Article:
An Excellent Barrier: Measuring Skin Health in Dermal Exposure
This post is the second in a series on insights into exposure assessment as presented at AIHce 2016 in Baltimore, Md. References to specific products or services do not constitute endorsement by AIHA or The Synergist.
In the world of occupational exposure assessments, dermal exposures are often overlooked, but as IH/OH professionals are turning to examine what may be on our skin, they’re also taking a closer look at the skin we’re in – specifically skin’s hydration and health and how those factors may impact exposure. The study and measurement of skin hydration is new to workplace safety, and the early findings and methods are fascinating.
“There are a number of things that can affect the condition of the skin and then, as a result, affect the ability of chemicals to be taken up through the skin. That’s a general rule,” said Jennifer Sahmel, MPH, CIH, CSP, the Principal Health Scientist for Cardno ChemRisk in Boulder, Colo., and a member of AIHA’s Dermal Exposure Subcommittee working group. “Healthy, intact skin is quite a good barrier for many substances, but not all. So it’s a very important factor in the result of dermal exposure.”
There are two key types of skin moisture measurements: transepidermal water loss (TEWL) and skin hydration or the hydration index (HI). Experts recommend that both measurements be collected concurrently in assessments, because they each measure different things. TEWL represents the diffusion of condensed water through the skin, basically measuring the skin’s ability to act as a moisture barrier, while skin hydration or HI is the water content of the skin. Although different, both measurements indicate the health of the skin. Altered skin barriers, weakened by disease or exposure to certain solvents, are often marked by elevated epidermal water loss, which correlates with low hydration.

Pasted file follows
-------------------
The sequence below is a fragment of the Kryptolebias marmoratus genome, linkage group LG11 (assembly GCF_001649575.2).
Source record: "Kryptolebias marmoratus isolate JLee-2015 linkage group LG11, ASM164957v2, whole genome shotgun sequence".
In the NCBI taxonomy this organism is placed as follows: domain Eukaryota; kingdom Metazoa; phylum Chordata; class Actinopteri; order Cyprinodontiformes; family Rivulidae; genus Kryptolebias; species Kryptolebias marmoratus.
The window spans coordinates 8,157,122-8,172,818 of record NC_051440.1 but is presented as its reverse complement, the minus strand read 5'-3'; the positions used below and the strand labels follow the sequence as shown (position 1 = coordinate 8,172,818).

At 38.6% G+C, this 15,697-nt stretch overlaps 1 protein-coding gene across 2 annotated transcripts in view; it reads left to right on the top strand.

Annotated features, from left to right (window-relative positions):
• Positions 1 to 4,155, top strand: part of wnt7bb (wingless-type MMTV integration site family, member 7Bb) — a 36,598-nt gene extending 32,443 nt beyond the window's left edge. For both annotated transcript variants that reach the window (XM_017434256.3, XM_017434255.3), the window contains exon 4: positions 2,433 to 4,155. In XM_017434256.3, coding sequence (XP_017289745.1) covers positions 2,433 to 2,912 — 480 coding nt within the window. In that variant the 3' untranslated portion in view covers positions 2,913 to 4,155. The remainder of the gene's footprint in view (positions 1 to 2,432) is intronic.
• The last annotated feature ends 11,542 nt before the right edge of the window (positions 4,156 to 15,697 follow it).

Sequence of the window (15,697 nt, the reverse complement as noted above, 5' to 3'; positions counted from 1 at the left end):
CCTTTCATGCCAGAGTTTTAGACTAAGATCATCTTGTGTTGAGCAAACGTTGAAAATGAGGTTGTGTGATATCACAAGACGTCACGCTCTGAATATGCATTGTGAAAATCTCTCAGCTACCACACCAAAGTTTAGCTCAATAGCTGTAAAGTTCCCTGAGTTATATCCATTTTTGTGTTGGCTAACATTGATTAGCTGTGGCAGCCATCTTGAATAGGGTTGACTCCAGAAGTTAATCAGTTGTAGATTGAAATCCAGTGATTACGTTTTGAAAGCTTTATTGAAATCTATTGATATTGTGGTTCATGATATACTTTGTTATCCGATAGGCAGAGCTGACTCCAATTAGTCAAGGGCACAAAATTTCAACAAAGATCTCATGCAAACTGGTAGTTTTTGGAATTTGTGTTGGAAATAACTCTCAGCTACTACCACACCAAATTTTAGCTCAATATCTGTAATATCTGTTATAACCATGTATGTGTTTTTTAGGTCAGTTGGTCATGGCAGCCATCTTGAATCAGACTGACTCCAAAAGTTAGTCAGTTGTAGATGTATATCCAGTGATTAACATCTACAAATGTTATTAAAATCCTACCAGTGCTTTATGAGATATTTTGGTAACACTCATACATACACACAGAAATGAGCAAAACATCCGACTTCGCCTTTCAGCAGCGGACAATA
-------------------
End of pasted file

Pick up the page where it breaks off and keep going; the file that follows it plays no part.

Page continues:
Research reveals that TEWL values are higher on the palms (significantly higher than on other parts of the body) and, interestingly, are also higher on the dominant forearm. The baseline location for TEWL measurements is the middle of the forearm. Generally, TEWL values may fall slightly after age 60, and skin hydration decreases steadily with age.
“There are also some indications that when you have a compromised skin barrier, you will then open the individual up to not just increased exposure to liquids or solvents, but also particulates,” said Sahmel while presenting at AIHce 2016. “The evidence I’ve seen indicates that an intact skin barrier is an excellent barrier to ... particulates, including nanoparticles.”